‘Stem cell’ test could identify most aggressive breast cancers
Posted: 4 March 2015 | The Institute of Cancer Research
Testing breast cancer cells for how closely they resemble stem cells could identify women with the most aggressive disease, a new study suggests…
Testing breast cancer cells for how closely they resemble stem cells could identify women with the most aggressive disease, a new study suggests.
Researchers found that breast cancers with a similar pattern of gene activity to that of adult stem cells had a high chance of spreading to other parts of the body.
Assessing a breast cancer’s pattern of activity in these stem cell genes has the potential to identify women who might need intensive treatment to prevent their disease recurring or spreading, the researchers said.
Adult stem cells are healthy cells within the body which have not specialised into any particular type, and so retain the ability to keep on dividing and replacing worn out cells in parts of the body such as the gut, skin or breast.
A research team from The Institute of Cancer Research, London, King’s College London and Cardiff University’s European Cancer Stem Cell Research Institute identified a set of 323 genes whose activity was turned up to high levels in normal breast stem cells in mice.
The study is published today in the open access journal Breast Cancer Research, and was funded by a range of organisations including the Medical Research Council, the ICR, Breakthrough Breast Cancer and Cancer Research UK.
The scientists cross-referenced their panel of normal stem cell genes against the genetic profiles of tumours from 579 women with triple-negative breast cancer – a form of the disease which is particularly difficult to treat.
They split the tumour samples into two categories based on their ‘score’ for the activity of the stem cell genes.
Women with triple-negative tumours in the highest-scoring category were much less likely to stay free of breast cancer than those with the lowest-scoring tumours. Women with tumours from the higher-scoring group had around a 10 per cent chance of avoiding relapse after 10 years, while women from the low-scoring group had a chance of around 60 per cent of avoiding relapse.
The results show that the cells of aggressive triple-negative breast cancers are particularly ‘stem-cell-like’, taking on properties of stem cells such as self-renewal to help them grow and spread. They also suggest that some of the 323 genes could be promising targets for potential cancer drugs.
Study leader Dr Matthew Smalley, Deputy Director of the European Cancer Stem Cell Research Institute and Reader within Cardiff University’s School of Biosciences, said: “Triple negative breast cancer accounts for around 15 per cent of breast cancers, but is more difficult to treat than other cancer types as it is not suitable for treatments such as anti-hormonal therapy. It’s particularly important to understand the genetic factors that help it to spread around the body – and we were excited to find that a key factor seems to be the degree to which gene activity resembles that of stem cells.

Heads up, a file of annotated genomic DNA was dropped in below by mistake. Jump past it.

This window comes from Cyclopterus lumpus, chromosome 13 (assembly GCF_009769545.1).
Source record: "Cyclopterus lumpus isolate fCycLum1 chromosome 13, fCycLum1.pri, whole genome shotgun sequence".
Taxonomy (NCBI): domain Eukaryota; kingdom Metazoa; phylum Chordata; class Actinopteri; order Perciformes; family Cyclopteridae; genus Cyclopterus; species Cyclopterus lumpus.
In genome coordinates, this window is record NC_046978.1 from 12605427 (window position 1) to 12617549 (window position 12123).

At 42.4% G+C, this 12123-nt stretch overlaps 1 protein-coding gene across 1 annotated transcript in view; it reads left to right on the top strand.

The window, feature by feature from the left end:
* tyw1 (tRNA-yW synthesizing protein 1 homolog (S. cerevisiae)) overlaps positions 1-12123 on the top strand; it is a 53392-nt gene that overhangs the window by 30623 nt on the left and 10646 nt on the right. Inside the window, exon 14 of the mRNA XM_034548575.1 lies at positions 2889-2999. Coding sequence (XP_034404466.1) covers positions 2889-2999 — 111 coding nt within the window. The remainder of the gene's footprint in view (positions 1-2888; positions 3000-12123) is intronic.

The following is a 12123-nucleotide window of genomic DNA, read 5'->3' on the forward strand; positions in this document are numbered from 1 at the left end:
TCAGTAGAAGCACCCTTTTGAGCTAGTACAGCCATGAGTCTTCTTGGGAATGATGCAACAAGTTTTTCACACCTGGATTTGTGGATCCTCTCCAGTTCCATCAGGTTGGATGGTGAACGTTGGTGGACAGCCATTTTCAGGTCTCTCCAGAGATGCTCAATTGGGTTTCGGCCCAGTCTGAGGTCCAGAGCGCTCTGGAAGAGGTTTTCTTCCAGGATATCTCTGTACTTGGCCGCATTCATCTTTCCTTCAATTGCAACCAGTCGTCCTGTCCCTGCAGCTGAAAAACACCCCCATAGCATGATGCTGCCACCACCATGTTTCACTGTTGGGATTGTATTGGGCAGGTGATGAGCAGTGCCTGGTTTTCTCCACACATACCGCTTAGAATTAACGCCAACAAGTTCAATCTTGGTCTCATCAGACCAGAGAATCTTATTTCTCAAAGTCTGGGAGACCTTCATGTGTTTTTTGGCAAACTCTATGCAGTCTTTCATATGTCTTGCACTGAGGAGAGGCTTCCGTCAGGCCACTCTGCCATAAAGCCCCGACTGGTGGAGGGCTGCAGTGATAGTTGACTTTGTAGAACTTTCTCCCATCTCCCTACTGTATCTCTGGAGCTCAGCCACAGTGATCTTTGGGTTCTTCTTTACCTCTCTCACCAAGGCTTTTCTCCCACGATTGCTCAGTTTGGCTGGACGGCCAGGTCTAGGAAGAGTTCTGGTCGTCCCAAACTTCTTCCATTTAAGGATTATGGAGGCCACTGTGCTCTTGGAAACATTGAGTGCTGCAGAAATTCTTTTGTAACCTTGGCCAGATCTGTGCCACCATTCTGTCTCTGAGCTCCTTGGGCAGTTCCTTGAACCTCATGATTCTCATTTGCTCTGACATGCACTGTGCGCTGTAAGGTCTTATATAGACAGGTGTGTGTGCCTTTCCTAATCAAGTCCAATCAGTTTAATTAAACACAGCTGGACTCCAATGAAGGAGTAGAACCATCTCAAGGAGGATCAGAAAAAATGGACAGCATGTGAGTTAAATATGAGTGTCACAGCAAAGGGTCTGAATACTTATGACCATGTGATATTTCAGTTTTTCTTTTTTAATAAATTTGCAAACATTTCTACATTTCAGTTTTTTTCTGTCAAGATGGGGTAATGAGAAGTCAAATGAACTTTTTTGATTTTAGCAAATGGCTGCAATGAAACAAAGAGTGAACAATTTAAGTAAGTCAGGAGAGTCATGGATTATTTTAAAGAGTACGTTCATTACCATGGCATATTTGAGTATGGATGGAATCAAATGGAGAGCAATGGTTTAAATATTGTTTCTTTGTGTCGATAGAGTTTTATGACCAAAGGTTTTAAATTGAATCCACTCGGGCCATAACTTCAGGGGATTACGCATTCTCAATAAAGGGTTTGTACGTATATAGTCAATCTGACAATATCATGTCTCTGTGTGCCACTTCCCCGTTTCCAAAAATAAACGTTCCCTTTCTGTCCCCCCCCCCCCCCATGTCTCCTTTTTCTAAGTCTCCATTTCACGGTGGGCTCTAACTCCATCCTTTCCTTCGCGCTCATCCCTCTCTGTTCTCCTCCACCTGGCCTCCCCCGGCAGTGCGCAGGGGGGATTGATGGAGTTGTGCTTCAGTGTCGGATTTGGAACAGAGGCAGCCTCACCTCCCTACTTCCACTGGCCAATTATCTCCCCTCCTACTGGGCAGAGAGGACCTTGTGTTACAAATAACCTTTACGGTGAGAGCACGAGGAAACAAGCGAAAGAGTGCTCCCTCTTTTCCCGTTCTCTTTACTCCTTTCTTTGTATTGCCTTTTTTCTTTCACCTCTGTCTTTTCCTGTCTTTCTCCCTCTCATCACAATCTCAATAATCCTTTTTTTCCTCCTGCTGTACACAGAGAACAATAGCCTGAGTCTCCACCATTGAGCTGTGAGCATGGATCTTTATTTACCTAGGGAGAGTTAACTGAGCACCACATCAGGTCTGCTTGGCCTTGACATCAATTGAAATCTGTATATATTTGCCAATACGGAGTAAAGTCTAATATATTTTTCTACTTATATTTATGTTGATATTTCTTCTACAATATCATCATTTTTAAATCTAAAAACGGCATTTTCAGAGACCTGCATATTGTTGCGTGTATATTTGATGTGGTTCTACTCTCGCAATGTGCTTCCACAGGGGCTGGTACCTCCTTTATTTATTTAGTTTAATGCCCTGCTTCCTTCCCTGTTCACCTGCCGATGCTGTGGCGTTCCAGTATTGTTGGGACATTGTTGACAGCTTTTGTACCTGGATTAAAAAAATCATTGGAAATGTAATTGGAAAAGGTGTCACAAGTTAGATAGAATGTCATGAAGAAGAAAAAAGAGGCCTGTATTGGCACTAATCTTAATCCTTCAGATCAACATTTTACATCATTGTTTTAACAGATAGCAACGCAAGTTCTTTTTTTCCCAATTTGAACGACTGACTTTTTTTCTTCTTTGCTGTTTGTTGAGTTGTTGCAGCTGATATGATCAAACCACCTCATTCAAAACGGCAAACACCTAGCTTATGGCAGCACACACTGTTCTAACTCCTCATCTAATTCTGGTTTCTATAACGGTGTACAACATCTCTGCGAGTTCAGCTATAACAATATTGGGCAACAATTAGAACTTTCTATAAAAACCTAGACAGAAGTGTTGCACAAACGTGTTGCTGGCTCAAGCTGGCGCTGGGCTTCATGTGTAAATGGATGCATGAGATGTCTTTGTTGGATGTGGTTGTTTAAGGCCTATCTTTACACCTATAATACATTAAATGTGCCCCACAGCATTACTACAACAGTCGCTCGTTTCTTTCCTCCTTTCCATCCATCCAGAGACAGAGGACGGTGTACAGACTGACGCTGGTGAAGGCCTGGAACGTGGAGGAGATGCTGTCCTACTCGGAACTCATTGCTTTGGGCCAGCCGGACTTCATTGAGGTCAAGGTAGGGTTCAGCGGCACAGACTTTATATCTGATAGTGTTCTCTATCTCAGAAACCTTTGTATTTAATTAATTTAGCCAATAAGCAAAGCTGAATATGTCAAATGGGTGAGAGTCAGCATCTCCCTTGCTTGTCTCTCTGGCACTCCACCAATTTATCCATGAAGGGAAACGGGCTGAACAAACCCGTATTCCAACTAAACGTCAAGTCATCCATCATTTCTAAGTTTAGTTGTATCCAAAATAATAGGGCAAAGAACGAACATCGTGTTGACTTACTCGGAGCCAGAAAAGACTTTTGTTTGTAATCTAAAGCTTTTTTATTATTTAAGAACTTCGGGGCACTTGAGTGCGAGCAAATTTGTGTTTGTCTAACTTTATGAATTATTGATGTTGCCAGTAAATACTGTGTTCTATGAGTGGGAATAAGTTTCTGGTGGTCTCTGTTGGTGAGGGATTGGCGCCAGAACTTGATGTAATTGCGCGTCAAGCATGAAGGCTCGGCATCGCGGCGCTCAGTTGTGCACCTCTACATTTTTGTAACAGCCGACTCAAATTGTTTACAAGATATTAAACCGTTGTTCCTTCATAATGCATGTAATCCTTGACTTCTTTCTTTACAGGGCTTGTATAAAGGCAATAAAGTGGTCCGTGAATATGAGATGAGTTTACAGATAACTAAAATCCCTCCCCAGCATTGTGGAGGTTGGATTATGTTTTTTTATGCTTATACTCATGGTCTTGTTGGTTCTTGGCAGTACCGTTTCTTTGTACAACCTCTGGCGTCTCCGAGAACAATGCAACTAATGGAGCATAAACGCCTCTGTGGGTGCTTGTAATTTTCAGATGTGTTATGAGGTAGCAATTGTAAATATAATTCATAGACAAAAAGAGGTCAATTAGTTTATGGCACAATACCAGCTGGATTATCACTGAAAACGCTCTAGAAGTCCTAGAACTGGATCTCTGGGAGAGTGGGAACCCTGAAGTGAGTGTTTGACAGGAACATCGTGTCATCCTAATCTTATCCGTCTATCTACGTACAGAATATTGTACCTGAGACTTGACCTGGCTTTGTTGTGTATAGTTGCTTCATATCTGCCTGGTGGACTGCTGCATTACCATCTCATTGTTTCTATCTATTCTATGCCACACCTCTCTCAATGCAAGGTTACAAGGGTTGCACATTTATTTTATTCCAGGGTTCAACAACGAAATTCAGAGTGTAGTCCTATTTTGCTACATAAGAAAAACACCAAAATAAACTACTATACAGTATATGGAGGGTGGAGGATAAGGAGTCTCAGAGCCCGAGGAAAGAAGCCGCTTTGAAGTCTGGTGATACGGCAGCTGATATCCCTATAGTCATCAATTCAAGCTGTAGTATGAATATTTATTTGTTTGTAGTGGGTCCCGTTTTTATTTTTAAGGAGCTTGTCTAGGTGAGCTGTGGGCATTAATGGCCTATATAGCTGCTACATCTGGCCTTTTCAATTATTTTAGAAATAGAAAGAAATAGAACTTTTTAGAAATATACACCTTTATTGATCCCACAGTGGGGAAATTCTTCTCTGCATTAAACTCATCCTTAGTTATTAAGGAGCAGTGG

“Although our work is not yet ready for clinical use, our next step will be to explore which of these 323 genes are the most important drivers of the disease and to use these to develop a new genetic test.”
Study co-author Professor Clare Isacke, Professor of Molecular Cell Biology at the ICR, said: “Cancer cells can behave very much like stem cells – but stem cells gone bad. They find a way to activate genes which are usually only turned up in normal stem cells, giving them characteristics – such as self-renewal and immortality – that make them more difficult to treat.
“Our study could ultimately help lead to a genetic test assessing breast cancer cells for how closely they resemble stem cells. Picking out women with this type of aggressive disease could give us new ways of personalising treatment.”
Dr Matthew Lam, Senior Research Officer at Breakthrough Breast Cancer, said: “Women with triple negative breast cancer tend to have higher rates of recurrence than those with other types of breast cancer.
“There is so much more to learn about this particularly aggressive form of the disease which is why this type of research is so important. If we can develop ways to predict who is most likely to relapse, more can be done to protect high-risk patients, such as closer monitoring or extended treatment, to help reduce the chance of their cancer coming back.”
Dr Nathan Richardson, Head of Molecular and Cellular Medicine at the Medical Research Council, said: “Triple negative breast cancers are a particularly challenging form of the disease to treat. Casting a light on to the genetic factors that are behind the recurrence and spread of cancer is crucial to understanding more about the biology of this aggressive disease.
“This study could be hugely important to find ways to identify those patients who are at risk of the most aggressive forms of the disease, improving the way they are monitored and cared for. Crucially, this research could lead to new treatments with the potential to make a real difference for women with this type of breast cancer.”